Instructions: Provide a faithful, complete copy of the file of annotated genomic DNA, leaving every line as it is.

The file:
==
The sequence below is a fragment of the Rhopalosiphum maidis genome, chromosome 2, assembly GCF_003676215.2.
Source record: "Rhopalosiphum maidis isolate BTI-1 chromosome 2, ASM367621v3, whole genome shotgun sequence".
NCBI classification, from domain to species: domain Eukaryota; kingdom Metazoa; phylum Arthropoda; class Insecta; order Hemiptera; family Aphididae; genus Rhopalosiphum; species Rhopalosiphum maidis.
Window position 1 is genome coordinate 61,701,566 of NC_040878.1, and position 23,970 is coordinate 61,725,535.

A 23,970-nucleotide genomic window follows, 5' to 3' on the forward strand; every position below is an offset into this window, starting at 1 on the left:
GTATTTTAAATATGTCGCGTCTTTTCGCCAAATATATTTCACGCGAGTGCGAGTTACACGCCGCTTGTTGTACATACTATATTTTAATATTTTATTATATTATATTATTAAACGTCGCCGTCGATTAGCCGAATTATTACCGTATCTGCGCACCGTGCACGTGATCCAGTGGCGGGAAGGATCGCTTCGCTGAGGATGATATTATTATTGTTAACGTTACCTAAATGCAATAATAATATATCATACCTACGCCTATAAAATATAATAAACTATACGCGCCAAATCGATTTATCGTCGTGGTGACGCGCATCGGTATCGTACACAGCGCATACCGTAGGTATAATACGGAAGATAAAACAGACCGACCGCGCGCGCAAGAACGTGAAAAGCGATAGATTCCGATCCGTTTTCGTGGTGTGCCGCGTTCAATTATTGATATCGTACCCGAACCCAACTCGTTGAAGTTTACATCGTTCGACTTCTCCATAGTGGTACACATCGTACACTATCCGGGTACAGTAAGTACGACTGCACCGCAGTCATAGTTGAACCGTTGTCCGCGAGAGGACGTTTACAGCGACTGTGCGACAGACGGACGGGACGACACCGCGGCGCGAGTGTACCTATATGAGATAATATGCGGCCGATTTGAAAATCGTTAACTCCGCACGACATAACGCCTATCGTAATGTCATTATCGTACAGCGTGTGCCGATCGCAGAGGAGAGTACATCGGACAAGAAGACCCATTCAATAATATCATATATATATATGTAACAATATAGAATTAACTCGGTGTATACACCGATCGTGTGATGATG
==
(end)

The sequence below is a fragment of the Rhopalosiphum maidis genome, chromosome 2, assembly GCF_003676215.2.
Source record: "Rhopalosiphum maidis isolate BTI-1 chromosome 2, ASM367621v3, whole genome shotgun sequence".
NCBI classification, from domain to species: domain Eukaryota; kingdom Metazoa; phylum Arthropoda; class Insecta; order Hemiptera; family Aphididae; genus Rhopalosiphum; species Rhopalosiphum maidis.
Window position 1 is genome coordinate 61,701,566 of NC_040878.1, and position 23,970 is coordinate 61,725,535.

A 23,970-nucleotide genomic window follows, 5' to 3' on the forward strand; every position below is an offset into this window, starting at 1 on the left:
GTATTTTAAATATGTCGCGTCTTTTCGCCAAATATATTTCACGCGAGTGCGAGTTACACGCCGCTTGTTGTACATACTATATTTTAATATTTTATTATATTATATTATTAAACGTCGCCGTCGATTAGCCGAATTATTACCGTATCTGCGCACCGTGCACGTGATCCAGTGGCGGGAAGGATCGCTTCGCTGAGGATGATATTATTATTGTTAACGTTACCTAAATGCAATAATAATATATCATACCTACGCCTATAAAATATAATAAACTATACGCGCCAAATCGATTTATCGTCGTGGTGACGCGCATCGGTATCGTACACAGCGCATACCGTAGGTATAATACGGAAGATAAAACAGACCGACCGCGCGCGCAAGAACGTGAAAAGCGATAGATTCCGATCCGTTTTCGTGGTGTGCCGCGTTCAATTATTGATATCGTACCCGAACCCAACTCGTTGAAGTTTACATCGTTCGACTTCTCCATAGTGGTACACATCGTACACTATCCGGGTACAGTAAGTACGACTGCACCGCAGTCATAGTTGAACCGTTGTCCGCGAGAGGACGTTTACAGCGACTGTGCGACAGACGGACGGGACGACACCGCGGCGCGAGTGTACCTATATGAGATAATATGCGGCCGATTTGAAAATCGTTAACTCCGCACGACATAACGCCTATCGTAATGTCATTATCGTACAGCGTGTGCCGATCGCAGAGGAGAGTACATCGGACAAGAAGACCCATTCAATAATATCATATATATATATGTAACAATATAGAATTAACTCGGTGTATACACCGATCGTGTGATGATG